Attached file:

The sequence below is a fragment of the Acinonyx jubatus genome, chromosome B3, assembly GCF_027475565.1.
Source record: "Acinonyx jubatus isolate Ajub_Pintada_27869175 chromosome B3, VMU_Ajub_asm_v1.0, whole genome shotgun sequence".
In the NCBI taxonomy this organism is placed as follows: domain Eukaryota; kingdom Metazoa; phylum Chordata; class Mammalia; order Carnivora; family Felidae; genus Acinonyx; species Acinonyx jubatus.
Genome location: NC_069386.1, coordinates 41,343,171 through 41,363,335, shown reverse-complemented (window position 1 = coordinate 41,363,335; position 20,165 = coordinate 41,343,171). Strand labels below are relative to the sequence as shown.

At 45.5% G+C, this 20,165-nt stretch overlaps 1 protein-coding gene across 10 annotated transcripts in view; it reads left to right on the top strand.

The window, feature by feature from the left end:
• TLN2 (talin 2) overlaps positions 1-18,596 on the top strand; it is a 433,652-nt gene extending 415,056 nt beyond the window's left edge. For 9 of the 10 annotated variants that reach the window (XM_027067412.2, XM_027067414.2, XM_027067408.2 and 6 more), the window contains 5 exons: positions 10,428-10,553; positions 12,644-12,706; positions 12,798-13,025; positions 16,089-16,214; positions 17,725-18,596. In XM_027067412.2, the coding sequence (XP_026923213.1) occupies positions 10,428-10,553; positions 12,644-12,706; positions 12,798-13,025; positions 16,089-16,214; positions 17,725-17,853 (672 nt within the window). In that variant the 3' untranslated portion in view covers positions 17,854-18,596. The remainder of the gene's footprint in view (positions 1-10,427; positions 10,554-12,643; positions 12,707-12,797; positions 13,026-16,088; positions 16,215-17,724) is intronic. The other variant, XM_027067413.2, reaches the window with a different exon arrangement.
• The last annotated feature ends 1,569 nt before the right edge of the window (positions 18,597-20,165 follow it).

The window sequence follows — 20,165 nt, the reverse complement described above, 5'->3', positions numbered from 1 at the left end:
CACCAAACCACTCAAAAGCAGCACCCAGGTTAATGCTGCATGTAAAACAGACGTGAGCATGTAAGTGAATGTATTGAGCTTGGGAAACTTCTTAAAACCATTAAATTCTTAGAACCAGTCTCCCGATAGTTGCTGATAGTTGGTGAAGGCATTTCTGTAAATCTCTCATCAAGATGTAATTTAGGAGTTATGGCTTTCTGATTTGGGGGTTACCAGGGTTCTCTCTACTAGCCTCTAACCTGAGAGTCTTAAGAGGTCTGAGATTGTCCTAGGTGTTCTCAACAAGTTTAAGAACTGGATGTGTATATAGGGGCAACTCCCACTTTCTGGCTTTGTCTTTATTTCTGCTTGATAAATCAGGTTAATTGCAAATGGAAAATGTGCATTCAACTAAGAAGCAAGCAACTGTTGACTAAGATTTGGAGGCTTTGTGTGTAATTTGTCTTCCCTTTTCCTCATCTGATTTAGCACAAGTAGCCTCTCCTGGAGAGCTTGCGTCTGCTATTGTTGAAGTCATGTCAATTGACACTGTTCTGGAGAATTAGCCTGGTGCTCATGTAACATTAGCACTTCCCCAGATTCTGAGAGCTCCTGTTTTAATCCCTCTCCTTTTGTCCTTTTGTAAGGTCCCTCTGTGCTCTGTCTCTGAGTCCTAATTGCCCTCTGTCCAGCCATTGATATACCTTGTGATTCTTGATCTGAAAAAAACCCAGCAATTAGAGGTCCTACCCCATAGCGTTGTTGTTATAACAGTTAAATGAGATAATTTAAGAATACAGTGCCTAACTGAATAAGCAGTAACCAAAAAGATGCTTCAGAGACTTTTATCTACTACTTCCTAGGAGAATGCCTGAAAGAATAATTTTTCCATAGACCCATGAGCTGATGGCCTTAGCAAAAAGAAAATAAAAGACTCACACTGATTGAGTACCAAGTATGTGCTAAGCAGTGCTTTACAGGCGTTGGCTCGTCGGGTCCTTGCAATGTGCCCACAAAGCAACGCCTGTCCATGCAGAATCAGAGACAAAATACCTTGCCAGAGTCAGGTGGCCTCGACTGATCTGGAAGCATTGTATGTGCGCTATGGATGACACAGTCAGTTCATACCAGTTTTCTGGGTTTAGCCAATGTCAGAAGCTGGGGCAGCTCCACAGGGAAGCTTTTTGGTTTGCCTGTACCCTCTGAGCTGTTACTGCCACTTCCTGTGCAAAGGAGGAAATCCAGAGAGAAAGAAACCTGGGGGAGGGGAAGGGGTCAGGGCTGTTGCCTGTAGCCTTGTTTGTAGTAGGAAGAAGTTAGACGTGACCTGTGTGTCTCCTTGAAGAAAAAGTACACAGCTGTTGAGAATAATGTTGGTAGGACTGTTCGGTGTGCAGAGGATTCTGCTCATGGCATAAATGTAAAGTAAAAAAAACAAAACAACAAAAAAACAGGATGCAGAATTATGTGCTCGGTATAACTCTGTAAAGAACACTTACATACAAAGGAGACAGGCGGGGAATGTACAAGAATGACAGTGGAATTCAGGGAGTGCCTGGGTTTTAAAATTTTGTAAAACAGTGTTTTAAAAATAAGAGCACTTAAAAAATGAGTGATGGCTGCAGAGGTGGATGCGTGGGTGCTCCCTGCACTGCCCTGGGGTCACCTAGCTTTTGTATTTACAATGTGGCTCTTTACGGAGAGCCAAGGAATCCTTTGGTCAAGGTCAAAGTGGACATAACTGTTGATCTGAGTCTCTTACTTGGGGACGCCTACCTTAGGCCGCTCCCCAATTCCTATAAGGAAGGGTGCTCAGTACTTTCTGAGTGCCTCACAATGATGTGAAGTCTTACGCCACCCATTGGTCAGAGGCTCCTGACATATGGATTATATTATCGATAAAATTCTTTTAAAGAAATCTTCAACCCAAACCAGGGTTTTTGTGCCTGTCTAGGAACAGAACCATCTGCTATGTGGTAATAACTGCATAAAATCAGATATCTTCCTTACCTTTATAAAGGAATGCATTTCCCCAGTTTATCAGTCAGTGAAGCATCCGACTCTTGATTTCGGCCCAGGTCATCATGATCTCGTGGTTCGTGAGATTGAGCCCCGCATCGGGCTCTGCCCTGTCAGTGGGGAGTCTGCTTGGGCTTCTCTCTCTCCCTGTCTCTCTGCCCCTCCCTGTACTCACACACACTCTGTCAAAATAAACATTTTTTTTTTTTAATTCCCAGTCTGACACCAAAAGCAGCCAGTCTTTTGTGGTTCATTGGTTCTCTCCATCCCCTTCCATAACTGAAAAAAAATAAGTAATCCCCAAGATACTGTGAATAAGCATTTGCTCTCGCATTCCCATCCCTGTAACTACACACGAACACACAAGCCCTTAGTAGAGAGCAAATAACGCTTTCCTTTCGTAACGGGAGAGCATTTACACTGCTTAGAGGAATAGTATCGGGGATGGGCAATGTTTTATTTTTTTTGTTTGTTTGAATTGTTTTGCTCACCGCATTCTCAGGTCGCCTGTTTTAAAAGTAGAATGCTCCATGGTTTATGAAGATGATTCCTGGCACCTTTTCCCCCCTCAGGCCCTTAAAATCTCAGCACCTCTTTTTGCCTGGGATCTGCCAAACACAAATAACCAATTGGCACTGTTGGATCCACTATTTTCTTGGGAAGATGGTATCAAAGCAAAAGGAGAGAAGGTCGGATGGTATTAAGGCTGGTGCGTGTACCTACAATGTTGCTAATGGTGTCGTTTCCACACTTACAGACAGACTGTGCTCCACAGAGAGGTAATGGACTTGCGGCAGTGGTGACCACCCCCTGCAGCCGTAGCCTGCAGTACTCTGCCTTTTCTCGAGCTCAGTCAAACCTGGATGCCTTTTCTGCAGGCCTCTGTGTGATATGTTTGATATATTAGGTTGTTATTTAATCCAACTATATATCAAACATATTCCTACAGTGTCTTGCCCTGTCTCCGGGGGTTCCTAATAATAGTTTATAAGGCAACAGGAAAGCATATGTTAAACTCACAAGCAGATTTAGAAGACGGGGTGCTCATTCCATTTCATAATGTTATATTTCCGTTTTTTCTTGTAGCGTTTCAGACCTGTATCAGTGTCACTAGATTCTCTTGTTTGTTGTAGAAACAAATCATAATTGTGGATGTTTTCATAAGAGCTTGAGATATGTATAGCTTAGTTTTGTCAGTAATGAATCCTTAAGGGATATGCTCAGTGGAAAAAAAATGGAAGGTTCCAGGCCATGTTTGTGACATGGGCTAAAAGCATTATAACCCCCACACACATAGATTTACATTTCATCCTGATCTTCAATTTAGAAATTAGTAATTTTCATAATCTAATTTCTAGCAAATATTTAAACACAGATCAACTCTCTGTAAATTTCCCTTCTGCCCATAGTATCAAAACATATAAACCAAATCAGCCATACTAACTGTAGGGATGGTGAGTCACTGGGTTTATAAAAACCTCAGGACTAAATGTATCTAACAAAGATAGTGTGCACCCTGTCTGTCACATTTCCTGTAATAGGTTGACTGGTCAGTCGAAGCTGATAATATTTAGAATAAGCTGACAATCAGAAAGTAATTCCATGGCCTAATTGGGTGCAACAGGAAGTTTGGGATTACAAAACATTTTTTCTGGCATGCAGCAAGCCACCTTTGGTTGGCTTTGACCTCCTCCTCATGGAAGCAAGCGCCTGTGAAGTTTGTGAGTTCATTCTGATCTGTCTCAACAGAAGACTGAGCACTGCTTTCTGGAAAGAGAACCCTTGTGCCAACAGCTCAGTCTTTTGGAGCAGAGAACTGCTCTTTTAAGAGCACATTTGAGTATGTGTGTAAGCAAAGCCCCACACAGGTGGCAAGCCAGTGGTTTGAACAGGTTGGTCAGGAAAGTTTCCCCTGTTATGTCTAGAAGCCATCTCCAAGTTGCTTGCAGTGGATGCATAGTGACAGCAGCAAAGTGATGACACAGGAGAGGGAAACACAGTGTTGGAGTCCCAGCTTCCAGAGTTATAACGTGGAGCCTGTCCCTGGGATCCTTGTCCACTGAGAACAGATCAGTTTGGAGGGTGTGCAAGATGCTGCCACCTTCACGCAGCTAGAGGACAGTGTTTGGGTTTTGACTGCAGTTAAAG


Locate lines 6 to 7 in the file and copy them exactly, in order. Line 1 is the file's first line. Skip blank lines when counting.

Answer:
The window, feature by feature from the left end:
• TLN2 (talin 2) overlaps positions 1-18,596 on the top strand; it is a 433,652-nt gene extending 415,056 nt beyond the window's left edge. For 9 of the 10 annotated variants that reach the window (XM_027067412.2, XM_027067414.2, XM_027067408.2 and 6 more), the window contains 5 exons: positions 10,428-10,553; positions 12,644-12,706; positions 12,798-13,025; positions 16,089-16,214; positions 17,725-18,596. In XM_027067412.2, the coding sequence (XP_026923213.1) occupies positions 10,428-10,553; positions 12,644-12,706; positions 12,798-13,025; positions 16,089-16,214; positions 17,725-17,853 (672 nt within the window). In that variant the 3' untranslated portion in view covers positions 17,854-18,596. The remainder of the gene's footprint in view (positions 1-10,427; positions 10,554-12,643; positions 12,707-12,797; positions 13,026-16,088; positions 16,215-17,724) is intronic. The other variant, XM_027067413.2, reaches the window with a different exon arrangement.